Every day I receive countless emails filled with questions about the raw food diet, my own success with reducing nearly 100 pounds and regaining health, and pleas for help by many who feel like they’ve hit bottom and there’s no way up. Some emails have me in tears, because I can completely relate to what many of you are going through. I feel your pain, frustration, desperation.
One thing I’ve always been good at is listening, truly listening to what others are saying (and being an empath allows me to know what some are saying, even when they many times aren’t verbalizing it). Another thing I’ve always been good at is intuitively knowing how to help others who are asking for advice. Jim used to joke that he wanted me to go into business running an advice column because ever since he’s known me, I’ve been the person everyone comes to for help and advice. So, when I receive so many emails asking for help, it feels natural for me to reach out and connect with those needing help. It’s what I do best—well, that and spreading love!
Following are some excerpts of questions I’ve received, along with my responses. Since I feel many can learn from the questions others ask, I’m going to begin sharing more of the questions and answers here on the blog. Let me know if they are helpful for you, or if you have some questions of your own that you’d like to have answered. [Please email questions to me, rather than post them here on the blog: WendiDee [at] PureJeevan.com.]
Q. Something personal….does your skin get stretchy [or sag] when you lose a lot of weight? [This is a popular question I receive at least a few times a week.]
A. I didn’t have a problem with sagging skin. I do know exactly what you are asking about, however. I’ve seen it on friends and family members who have lost tremendous amounts of weight over a short span of time. I’ve also seen images of it in magazines. It’s a scary thought to have so much skin sagging and hanging all over your body, isn’t it? However, let’s just suppose that *is* what happens when you eat a raw diet (but it *isn’t*). Are we so vain that we’d rather die at a young age, obese with skin that doesn’t sag, or would we rather live a long life in a healthy body with sagging skin?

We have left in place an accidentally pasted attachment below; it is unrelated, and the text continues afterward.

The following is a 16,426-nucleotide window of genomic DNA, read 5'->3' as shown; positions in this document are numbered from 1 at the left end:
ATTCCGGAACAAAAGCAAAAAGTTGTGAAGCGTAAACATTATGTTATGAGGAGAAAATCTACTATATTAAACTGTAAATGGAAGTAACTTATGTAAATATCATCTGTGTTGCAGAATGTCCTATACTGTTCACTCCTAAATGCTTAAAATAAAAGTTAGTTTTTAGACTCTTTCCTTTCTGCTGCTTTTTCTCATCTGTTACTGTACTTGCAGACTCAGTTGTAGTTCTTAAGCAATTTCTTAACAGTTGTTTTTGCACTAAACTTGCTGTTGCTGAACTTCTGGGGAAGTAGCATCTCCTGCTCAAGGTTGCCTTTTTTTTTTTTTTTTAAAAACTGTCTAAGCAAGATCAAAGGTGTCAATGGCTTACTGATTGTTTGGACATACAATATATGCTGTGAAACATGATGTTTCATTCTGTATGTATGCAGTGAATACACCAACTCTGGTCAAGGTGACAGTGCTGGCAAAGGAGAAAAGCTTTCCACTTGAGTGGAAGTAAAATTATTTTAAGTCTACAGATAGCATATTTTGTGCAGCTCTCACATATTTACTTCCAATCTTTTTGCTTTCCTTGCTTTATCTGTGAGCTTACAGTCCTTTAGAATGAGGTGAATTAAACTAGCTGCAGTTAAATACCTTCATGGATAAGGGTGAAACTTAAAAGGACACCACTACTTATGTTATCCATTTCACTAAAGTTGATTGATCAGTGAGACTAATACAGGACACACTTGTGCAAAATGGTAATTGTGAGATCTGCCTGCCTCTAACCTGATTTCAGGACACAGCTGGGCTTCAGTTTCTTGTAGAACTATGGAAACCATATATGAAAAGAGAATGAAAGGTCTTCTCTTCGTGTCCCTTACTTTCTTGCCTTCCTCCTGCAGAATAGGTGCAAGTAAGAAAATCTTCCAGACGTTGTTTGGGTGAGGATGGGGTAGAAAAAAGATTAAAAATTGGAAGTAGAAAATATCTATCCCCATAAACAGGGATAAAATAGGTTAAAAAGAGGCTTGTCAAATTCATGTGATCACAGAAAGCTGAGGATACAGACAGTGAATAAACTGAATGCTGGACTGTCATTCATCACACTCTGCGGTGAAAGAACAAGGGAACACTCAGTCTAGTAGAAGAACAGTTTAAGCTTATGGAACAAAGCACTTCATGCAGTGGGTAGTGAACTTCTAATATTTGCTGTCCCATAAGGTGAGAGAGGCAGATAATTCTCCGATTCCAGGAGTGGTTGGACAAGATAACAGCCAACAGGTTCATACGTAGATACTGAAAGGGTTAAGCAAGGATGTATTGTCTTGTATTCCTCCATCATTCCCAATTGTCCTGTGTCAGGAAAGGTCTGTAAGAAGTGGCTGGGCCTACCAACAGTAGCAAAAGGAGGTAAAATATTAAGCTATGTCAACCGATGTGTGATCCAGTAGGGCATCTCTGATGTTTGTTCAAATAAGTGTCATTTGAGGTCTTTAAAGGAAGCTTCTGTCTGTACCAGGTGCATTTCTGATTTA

What is the reason you are trying to lose weight? For me, I wanted to lose weight so that I could be healthier and live a longer life. I hoped, of course, that weight loss would come as well, but it wasn’t my focus. I strongly urge those who are overweight to strive for HEALTH first, and let vanity fall away. You will find yourself blossoming into the most beautiful version of yourself once you allow health to be your primary focus.
Anyway, don’t worry about sagging skin on the raw diet. Your weight loss will be gradual (which is healthier in the long run) and the skin will respond in healthy ways. My body gradually reduced its weight on raw foods and my skin kept responding by becoming tighter. Is my skin as tight as it was when I was a young child? No, but neither is the skin of most women my age [please don't ask!]. If you are overly sensitive about what your skin will look like, try some exercises that will tone the muscle under your skin and help your overall appearance look more toned and tight.
Q. Did I read somewhere that you eat ten bananas at a time? I can’t eat bananas without getting a stomach ache.
A. I’m laughing right now because I know how completely outrageous it sounds to hear that someone can eat ten (or more!) bananas at a time. But, yes, it’s true. There was a time when I was eating between nine and twelve bananas, depending on how hungry I was at the time. Do you know what, though? Before I became healthy I had a difficult time eating even ONE banana! If I ate one banana, it would be so filling I couldn’t eat anything else for the rest of the day (no exaggeration!). As my body became healthier, however, my digestion improved and I was able to easily digest ripe bananas.
Keep in mind, bananas should be truly ripe before you eat them. Unripe bananas will not have any brown specks on them. Just because a banana is all yellow, that doesn’t mean it’s ripe. There could still be a bit of green at the top or bottom of the banana, also. Until a banana begins to produce brown specks on the yellow skin, it is not ripe enough for your body. It will be difficult to digest.
If you are still wondering about the quantities of bananas I eat, I no longer eat as many in one sitting. My body was starving for nourishment, so I found myself craving large quantities of different foods over the first two years of eating a raw foods diet. Now that my body is healthier, I normally eat three to five bananas when I’m hungry. That’s not really a lot if you figure it’s a meal (one banana equals approximately 100 calories).
Q. What can I substitute agave with?
A. For agave, you can substitute soaked dates, honey, or maple syrup (which isn’t raw). Also, many times fruit can be used in recipes to give a sweeter flavor.
Q. Can you please share information about nuts and seeds and why they are supposed to be soaked?